:D

DMPDX
Mar 14, 2006, 09:21 PM
Can you just click on the DVD icon on your desktop and copy it to a folder then burn the folder to a DVD?

Control + C is copy
Control + V is paste
Its actually command, or the apple logo v+c:D

Peyton
Mar 14, 2006, 09:21 PM
Its actually command, or the apple logo v+c:D

I'm a little green and its showing :o

surfshack
Mar 14, 2006, 11:28 PM
Ok guys....I downloaded handbrake and converted an MP4 and it worked!
Awesome!
It took a long time to download handbrake though , 2 hours! Geez! Hey , but it worked!
I also downloaded 2to1 and got a 30 day trial period.


Thanks for all your help! That was great!:D

annk
Mar 15, 2006, 04:30 AM
I'm surprised how frequently responders automatically assume anyone requesting information about how to rip/burn/import a DVD needs to be warned about what constitutes lawful activity.

UNLESS and UNTIL a writer in the MR forum asserts that it is his or her clear intent to violate laws of copyright and commit piracy, we who respond need to stay true to the spirit of MR and provide useful assistance and encouragement.


I don't necessarily experience the comments you're referring to as warnings. I see them as information relevant to the posters' questions, and I think it's especially important to include information about copyright issues when a self-proclaimed newbie posts with this sort of question. If the poster is new to computers and to backing up DVDs, it's reasonable to assume they are also new to the legal aspects. :) This, to me, is part of what "useful assistance and encouragement" is all about.

GITANAJAVA
Mar 17, 2006, 01:03 AM
I don't necessarily experience the comments you're referring to as warnings. I see them as information relevant to the posters' questions, and I think it's especially important to include information about copyright issues when a self-proclaimed newbie posts with this sort of question. If the poster is new to computers and to backing up DVDs, it's reasonable to assume they are also new to the legal aspects. :) This, to me, is part of what "useful assistance and encouragement" is all about.

I will agree that accurate information that is directly pertinent to a questioner's post can constitute useful assistance and encouragement, hence the links I inserted at my post and the suggestion that a type of knowledgebase on copyright laws of various countries be created within MR.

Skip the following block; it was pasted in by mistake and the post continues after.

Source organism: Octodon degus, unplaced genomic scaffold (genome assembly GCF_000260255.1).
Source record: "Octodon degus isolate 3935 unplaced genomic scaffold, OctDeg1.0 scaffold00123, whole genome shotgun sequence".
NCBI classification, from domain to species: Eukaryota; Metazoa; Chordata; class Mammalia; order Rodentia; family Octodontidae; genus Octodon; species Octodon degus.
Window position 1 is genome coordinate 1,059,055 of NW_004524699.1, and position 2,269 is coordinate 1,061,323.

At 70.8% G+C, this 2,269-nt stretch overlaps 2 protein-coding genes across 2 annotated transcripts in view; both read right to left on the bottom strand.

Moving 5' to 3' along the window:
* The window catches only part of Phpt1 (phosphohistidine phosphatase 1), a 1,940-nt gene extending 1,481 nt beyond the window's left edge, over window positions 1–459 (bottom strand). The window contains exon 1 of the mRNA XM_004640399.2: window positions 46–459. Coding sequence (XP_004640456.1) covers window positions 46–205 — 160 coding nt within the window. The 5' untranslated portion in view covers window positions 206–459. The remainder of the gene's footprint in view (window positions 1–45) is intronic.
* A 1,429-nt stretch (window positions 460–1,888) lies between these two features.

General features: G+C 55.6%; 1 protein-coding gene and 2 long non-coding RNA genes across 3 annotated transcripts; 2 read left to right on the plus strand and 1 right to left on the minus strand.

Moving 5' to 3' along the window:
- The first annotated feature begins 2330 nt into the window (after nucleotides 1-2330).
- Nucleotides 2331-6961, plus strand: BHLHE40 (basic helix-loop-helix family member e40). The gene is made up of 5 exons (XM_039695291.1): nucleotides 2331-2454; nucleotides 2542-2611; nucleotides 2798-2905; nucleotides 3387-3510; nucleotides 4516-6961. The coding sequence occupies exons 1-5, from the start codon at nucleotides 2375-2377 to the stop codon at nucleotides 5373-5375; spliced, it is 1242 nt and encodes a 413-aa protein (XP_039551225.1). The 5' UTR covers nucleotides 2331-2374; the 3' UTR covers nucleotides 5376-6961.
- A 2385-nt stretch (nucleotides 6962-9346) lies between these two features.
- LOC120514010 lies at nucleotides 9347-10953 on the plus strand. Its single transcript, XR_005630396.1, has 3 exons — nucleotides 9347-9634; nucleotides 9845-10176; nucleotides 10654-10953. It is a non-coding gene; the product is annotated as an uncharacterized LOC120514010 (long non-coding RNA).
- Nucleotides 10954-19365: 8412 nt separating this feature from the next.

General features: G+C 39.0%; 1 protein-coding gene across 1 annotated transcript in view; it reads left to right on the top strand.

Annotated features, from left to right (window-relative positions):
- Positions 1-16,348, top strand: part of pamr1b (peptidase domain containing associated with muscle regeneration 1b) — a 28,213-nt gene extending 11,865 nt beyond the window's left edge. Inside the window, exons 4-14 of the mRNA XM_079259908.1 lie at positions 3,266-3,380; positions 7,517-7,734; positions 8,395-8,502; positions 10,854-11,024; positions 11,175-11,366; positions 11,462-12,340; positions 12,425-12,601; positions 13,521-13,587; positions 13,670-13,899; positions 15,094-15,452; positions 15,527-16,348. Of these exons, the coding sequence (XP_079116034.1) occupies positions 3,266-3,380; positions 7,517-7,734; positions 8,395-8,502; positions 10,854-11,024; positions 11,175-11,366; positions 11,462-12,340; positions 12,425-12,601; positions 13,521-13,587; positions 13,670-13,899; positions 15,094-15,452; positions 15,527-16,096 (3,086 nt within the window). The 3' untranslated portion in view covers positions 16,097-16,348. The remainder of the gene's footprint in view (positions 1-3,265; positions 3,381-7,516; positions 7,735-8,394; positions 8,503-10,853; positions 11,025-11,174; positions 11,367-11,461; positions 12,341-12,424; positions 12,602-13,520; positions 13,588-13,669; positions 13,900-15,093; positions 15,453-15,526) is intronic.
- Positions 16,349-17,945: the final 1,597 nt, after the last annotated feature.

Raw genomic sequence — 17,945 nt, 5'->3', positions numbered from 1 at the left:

However, I cannot agree that it is reasonable to assume that because someone is ignorant of the steps to ripping a DVD it can be likewise assumed the person is also "new to the legal aspects," not unless it is clearly indicated by their stated question or intent. An individual may be new to computers, DVD's, etc., and yet have :::shock!!::: a wealth of wisdom, skill, education, and experience in fields that go beyond and before the tiny realm of electronic media.

annk
Mar 17, 2006, 01:26 AM
I An individual may be new to computers, DVD's, etc., and yet have :::shock!!::: a wealth of wisdom, skill, education, and experience in fields that go beyond and before the tiny realm of electronic media.

Oh course that's possible. But it's also possible the poster doesn't. Why take the chance? If the poster already knows these things, no harm done. If not, it's valuable information. The problem here is assumption. If you leave out relevant, important information on the assumption the poster knows, the information is less complete and helpful than it could have been. I see this at the reference desk at work all the time. People come in and ask for certain information, and because we are trained in how to give a reference interview, we ask a few extra questions or offer a bit of related information. Very, very often, extra infomation turns out to of value, and the patron goes out better-informed, and pleased with the level of service. If it turns out the patron already knew whatever it is we suggest in addition, this is made clear quickly, and is not a problem.

Assumption is just not a good thing in this situation, especially when the exchange lacks both tone of voice and body language.

On a forum, luckily, there are lots of people answering the questions that come up. Most things do get covered. It's up to the original poster to decide what's relevant for him/her.